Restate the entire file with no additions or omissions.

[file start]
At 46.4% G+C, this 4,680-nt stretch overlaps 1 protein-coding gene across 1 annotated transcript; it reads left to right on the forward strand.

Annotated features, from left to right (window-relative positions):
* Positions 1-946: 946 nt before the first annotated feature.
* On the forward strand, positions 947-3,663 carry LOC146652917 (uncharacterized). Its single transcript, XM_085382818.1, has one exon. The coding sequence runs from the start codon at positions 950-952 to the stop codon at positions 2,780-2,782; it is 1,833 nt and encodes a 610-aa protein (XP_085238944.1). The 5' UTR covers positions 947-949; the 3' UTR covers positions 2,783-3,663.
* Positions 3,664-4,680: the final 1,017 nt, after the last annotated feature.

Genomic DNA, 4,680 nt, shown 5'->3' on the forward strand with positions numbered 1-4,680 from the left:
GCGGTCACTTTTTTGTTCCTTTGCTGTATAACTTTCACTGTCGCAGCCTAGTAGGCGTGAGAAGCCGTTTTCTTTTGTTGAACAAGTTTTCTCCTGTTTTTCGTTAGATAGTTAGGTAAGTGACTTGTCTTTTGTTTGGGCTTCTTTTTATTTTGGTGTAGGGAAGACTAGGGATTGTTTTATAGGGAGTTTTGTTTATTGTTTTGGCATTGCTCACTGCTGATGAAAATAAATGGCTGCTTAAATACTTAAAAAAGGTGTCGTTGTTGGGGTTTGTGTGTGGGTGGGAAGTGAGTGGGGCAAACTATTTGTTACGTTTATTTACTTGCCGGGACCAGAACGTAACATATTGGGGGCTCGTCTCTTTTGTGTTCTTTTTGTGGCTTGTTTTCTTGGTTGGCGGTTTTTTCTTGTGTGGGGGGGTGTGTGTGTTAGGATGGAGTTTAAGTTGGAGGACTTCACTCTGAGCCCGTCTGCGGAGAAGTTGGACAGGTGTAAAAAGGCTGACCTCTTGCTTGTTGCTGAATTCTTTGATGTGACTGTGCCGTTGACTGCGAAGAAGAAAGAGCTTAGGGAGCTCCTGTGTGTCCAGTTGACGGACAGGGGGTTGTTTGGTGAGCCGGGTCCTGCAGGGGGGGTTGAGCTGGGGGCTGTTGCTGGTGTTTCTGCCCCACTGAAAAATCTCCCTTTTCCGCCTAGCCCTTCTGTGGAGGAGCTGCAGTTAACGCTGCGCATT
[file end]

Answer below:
At 46.4% G+C, this 4,680-nt stretch overlaps 1 protein-coding gene across 1 annotated transcript; it reads left to right on the forward strand.

Annotated features, from left to right (window-relative positions):
* Positions 1-946: 946 nt before the first annotated feature.
* On the forward strand, positions 947-3,663 carry LOC146652917 (uncharacterized). Its single transcript, XM_085382818.1, has one exon. The coding sequence runs from the start codon at positions 950-952 to the stop codon at positions 2,780-2,782; it is 1,833 nt and encodes a 610-aa protein (XP_085238944.1). The 5' UTR covers positions 947-949; the 3' UTR covers positions 2,783-3,663.
* Positions 3,664-4,680: the final 1,017 nt, after the last annotated feature.

Genomic DNA, 4,680 nt, shown 5'->3' on the forward strand with positions numbered 1-4,680 from the left:
GCGGTCACTTTTTTGTTCCTTTGCTGTATAACTTTCACTGTCGCAGCCTAGTAGGCGTGAGAAGCCGTTTTCTTTTGTTGAACAAGTTTTCTCCTGTTTTTCGTTAGATAGTTAGGTAAGTGACTTGTCTTTTGTTTGGGCTTCTTTTTATTTTGGTGTAGGGAAGACTAGGGATTGTTTTATAGGGAGTTTTGTTTATTGTTTTGGCATTGCTCACTGCTGATGAAAATAAATGGCTGCTTAAATACTTAAAAAAGGTGTCGTTGTTGGGGTTTGTGTGTGGGTGGGAAGTGAGTGGGGCAAACTATTTGTTACGTTTATTTACTTGCCGGGACCAGAACGTAACATATTGGGGGCTCGTCTCTTTTGTGTTCTTTTTGTGGCTTGTTTTCTTGGTTGGCGGTTTTTTCTTGTGTGGGGGGGTGTGTGTGTTAGGATGGAGTTTAAGTTGGAGGACTTCACTCTGAGCCCGTCTGCGGAGAAGTTGGACAGGTGTAAAAAGGCTGACCTCTTGCTTGTTGCTGAATTCTTTGATGTGACTGTGCCGTTGACTGCGAAGAAGAAAGAGCTTAGGGAGCTCCTGTGTGTCCAGTTGACGGACAGGGGGTTGTTTGGTGAGCCGGGTCCTGCAGGGGGGGTTGAGCTGGGGGCTGTTGCTGGTGTTTCTGCCCCACTGAAAAATCTCCCTTTTCCGCCTAGCCCTTCTGTGGAGGAGCTGCAGTTAACGCTGCGCATT